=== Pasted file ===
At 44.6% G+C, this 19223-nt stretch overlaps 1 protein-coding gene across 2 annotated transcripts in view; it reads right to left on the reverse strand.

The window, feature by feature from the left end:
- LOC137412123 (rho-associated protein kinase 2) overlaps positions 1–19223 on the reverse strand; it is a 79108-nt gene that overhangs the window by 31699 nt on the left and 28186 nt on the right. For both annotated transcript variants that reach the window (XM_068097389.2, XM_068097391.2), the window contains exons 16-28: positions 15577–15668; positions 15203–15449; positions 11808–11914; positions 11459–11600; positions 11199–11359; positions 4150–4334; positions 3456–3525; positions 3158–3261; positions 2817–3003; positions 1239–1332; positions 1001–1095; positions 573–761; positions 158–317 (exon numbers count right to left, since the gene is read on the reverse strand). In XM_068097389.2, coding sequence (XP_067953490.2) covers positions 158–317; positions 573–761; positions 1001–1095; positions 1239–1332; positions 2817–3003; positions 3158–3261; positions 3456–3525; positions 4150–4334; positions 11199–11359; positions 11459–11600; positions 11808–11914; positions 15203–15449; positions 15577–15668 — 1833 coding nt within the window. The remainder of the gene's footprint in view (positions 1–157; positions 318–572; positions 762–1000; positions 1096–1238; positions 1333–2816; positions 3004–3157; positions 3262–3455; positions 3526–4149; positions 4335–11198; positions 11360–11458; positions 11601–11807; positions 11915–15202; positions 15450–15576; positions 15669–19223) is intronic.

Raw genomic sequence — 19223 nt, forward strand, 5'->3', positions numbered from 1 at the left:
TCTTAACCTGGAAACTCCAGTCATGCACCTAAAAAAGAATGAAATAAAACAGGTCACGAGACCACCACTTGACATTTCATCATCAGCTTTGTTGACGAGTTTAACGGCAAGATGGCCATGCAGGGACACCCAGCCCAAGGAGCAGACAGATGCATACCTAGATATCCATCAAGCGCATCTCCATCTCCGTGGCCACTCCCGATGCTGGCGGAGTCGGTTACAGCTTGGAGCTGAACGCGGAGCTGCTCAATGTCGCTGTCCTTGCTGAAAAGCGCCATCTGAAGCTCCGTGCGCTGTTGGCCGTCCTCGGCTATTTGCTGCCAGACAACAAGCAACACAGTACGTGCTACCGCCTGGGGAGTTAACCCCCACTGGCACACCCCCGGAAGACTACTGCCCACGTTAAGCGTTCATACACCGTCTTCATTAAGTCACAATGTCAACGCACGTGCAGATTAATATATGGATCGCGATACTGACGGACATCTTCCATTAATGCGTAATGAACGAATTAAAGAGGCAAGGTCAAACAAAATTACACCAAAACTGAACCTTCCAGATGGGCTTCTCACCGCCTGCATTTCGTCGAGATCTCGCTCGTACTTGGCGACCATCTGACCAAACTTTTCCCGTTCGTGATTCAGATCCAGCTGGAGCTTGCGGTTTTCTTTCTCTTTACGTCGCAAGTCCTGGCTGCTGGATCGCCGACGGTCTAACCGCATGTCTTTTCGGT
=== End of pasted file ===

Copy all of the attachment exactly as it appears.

At 44.6% G+C, this 19223-nt stretch overlaps 1 protein-coding gene across 2 annotated transcripts in view; it reads right to left on the reverse strand.

The window, feature by feature from the left end:
- LOC137412123 (rho-associated protein kinase 2) overlaps positions 1–19223 on the reverse strand; it is a 79108-nt gene that overhangs the window by 31699 nt on the left and 28186 nt on the right. For both annotated transcript variants that reach the window (XM_068097389.2, XM_068097391.2), the window contains exons 16-28: positions 15577–15668; positions 15203–15449; positions 11808–11914; positions 11459–11600; positions 11199–11359; positions 4150–4334; positions 3456–3525; positions 3158–3261; positions 2817–3003; positions 1239–1332; positions 1001–1095; positions 573–761; positions 158–317 (exon numbers count right to left, since the gene is read on the reverse strand). In XM_068097389.2, coding sequence (XP_067953490.2) covers positions 158–317; positions 573–761; positions 1001–1095; positions 1239–1332; positions 2817–3003; positions 3158–3261; positions 3456–3525; positions 4150–4334; positions 11199–11359; positions 11459–11600; positions 11808–11914; positions 15203–15449; positions 15577–15668 — 1833 coding nt within the window. The remainder of the gene's footprint in view (positions 1–157; positions 318–572; positions 762–1000; positions 1096–1238; positions 1333–2816; positions 3004–3157; positions 3262–3455; positions 3526–4149; positions 4335–11198; positions 11360–11458; positions 11601–11807; positions 11915–15202; positions 15450–15576; positions 15669–19223) is intronic.

Raw genomic sequence — 19223 nt, forward strand, 5'->3', positions numbered from 1 at the left:
TCTTAACCTGGAAACTCCAGTCATGCACCTAAAAAAGAATGAAATAAAACAGGTCACGAGACCACCACTTGACATTTCATCATCAGCTTTGTTGACGAGTTTAACGGCAAGATGGCCATGCAGGGACACCCAGCCCAAGGAGCAGACAGATGCATACCTAGATATCCATCAAGCGCATCTCCATCTCCGTGGCCACTCCCGATGCTGGCGGAGTCGGTTACAGCTTGGAGCTGAACGCGGAGCTGCTCAATGTCGCTGTCCTTGCTGAAAAGCGCCATCTGAAGCTCCGTGCGCTGTTGGCCGTCCTCGGCTATTTGCTGCCAGACAACAAGCAACACAGTACGTGCTACCGCCTGGGGAGTTAACCCCCACTGGCACACCCCCGGAAGACTACTGCCCACGTTAAGCGTTCATACACCGTCTTCATTAAGTCACAATGTCAACGCACGTGCAGATTAATATATGGATCGCGATACTGACGGACATCTTCCATTAATGCGTAATGAACGAATTAAAGAGGCAAGGTCAAACAAAATTACACCAAAACTGAACCTTCCAGATGGGCTTCTCACCGCCTGCATTTCGTCGAGATCTCGCTCGTACTTGGCGACCATCTGACCAAACTTTTCCCGTTCGTGATTCAGATCCAGCTGGAGCTTGCGGTTTTCTTTCTCTTTACGTCGCAAGTCCTGGCTGCTGGATCGCCGACGGTCTAACCGCATGTCTTTTCGGT